The faculty, researchers and students working at the MTG come from diverse origins and backgrounds. Typically, they have major computer science training and some musical expertise, but also have experiences in other fields. They all have joined the MTG because they love music and most of them maintain an active musical practice outside their academic work.

Within our engineering context, the research we do pertains to computer science topics such as signal processing, machine learning, human computer interaction, or software engineering. Within these, we explore new approaches and methodologies that can work best for sound and music signals and applications. Then, in collaboration with our partners, we combine our core engineering expertise with topics such as cognition, musicology, composition, education and acoustics.

With this disciplinary context and from these research approaches, the MTG is able to be active in quite a number of interdisciplinary research topics while contributing to a wide variety of social and industrial needs.

Research and activities of the MTG

The MTG aims to contribute to the improvement of the information and communication technologies related to sound and music, carrying out competitive research at the international level and at the same time transferring its results to society. To that goal, the MTG aims to strike a balance between basic and applied research while promoting interdisciplinary approaches that incorporate knowledge and methodologies from both scientific/technological and humanistic/artistic disciplines.

From the way we think about music research and higher education, we have developed an ecosystem within which we can educate future professionals in the field and have a social impact in the process. Apart from the educational programs in which we are involved and the research projects we carry out, we are very active in cultural and social initiatives that are closely tied to our academic activities. Phonos gives us the possibility to be active in cultural and artistic initiatives, accessing funds for them and collaborating with organizations outside the traditional academic context. The Esmuc gives us the collaboration with the practice-based context that is not present at the university, mainly music composition and performance.

To help understand the interdisciplinary nature of our research, I shall present two broad examples of research topics that we are working on.

Computational music analysis underlies most of our research. We study and process music signals developing technologies for specific applications. We analyze audio recordings of different music repertoires in order to identify their musical characteristics. For example, we aim to automatically describe the melodic, rhythmic, or harmonic characteristics of a musical piece or repertoire, extracting musical features with which we can compare pieces and organize large music collections in accordance to them. In order to carry out this type of research, signal processing and machine learning techniques are combined with musicological and music theory approaches. The resulting technologies can be of use for developing music recommendation or music education systems.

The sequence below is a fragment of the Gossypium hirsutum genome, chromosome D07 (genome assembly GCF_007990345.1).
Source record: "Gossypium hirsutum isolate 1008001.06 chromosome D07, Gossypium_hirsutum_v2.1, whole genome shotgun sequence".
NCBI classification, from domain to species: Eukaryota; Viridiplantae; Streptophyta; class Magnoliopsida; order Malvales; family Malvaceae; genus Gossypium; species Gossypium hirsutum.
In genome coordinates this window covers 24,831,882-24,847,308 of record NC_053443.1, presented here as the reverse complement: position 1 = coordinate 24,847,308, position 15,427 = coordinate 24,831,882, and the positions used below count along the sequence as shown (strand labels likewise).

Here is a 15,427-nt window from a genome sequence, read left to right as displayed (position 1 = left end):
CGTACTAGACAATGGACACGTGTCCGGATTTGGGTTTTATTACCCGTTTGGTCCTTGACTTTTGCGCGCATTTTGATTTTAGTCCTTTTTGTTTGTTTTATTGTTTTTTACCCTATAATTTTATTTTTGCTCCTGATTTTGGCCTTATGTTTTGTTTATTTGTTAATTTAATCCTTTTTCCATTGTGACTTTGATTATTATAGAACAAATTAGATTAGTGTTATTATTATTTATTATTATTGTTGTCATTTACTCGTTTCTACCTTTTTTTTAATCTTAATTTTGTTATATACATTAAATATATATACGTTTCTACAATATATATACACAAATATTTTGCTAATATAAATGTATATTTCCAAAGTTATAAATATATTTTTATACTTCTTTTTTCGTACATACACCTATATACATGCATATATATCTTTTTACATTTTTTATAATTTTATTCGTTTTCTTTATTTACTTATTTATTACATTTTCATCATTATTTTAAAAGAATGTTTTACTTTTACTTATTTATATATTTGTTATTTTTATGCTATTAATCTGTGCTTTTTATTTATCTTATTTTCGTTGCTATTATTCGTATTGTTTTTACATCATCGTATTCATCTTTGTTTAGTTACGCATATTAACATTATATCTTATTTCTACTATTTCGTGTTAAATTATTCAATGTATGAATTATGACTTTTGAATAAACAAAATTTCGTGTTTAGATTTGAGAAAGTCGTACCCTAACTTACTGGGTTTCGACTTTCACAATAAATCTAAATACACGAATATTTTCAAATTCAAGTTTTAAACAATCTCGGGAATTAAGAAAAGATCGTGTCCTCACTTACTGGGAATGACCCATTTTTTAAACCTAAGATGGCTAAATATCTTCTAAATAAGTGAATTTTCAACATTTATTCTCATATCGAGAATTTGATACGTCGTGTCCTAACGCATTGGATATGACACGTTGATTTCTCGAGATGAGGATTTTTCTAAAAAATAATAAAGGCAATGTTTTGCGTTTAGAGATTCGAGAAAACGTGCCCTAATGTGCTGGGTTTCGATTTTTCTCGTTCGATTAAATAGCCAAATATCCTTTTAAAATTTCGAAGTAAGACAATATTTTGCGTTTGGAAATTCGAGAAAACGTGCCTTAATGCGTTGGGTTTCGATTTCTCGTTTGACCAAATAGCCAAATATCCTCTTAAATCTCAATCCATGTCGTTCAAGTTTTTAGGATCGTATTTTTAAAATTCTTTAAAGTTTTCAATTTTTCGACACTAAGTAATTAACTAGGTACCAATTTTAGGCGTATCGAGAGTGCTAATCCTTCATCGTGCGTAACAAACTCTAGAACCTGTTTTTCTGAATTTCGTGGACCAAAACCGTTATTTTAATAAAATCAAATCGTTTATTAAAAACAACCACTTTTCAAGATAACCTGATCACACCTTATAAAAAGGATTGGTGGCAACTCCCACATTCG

Musical interfaces are another broad research topic within which we design and develop interfaces for music making. We study traditional musical instruments from an interaction perspective and develop computer interfaces that can be used to make music in different contexts and for different applications. This is a highly interdisciplinary topic that can cover many technical and scientific disciplines together with practice-based music topics. We seek to build musical instruments with which people can express themselves.

Conclusions

The interdisciplinary nature of music research requires organizations that can cross disciplinary boundaries. That is not easy because of the way that most higher education institutions are structured. In the Music Technology Group at Universitat Pompeu Fabra in Barcelona we have been able to get around this by developing an ecosystem in which we can join forces with researches from different disciplines, working together and carrying out projects collaboratively. 

However, the context of the MTG is still not ideal for taking advantage of the full potential of music research. A better institutional context could be developed by joining several research groups from different disciplinary contexts, thus establishing a unified framework in which a variety of disciplines would hold the same weight and for which there would be specific funding to promote multidisciplinary and interdisciplinary projects. This is a worthy initiative to push for, both for the benefit of music and our society.

 

Originally published on: Higher Education in the World 7 2019 - Humanities and Higher Education: Synergies between Science, Technology and Humanities. pp. 115-117. ISBN: 978-84-09-14675-8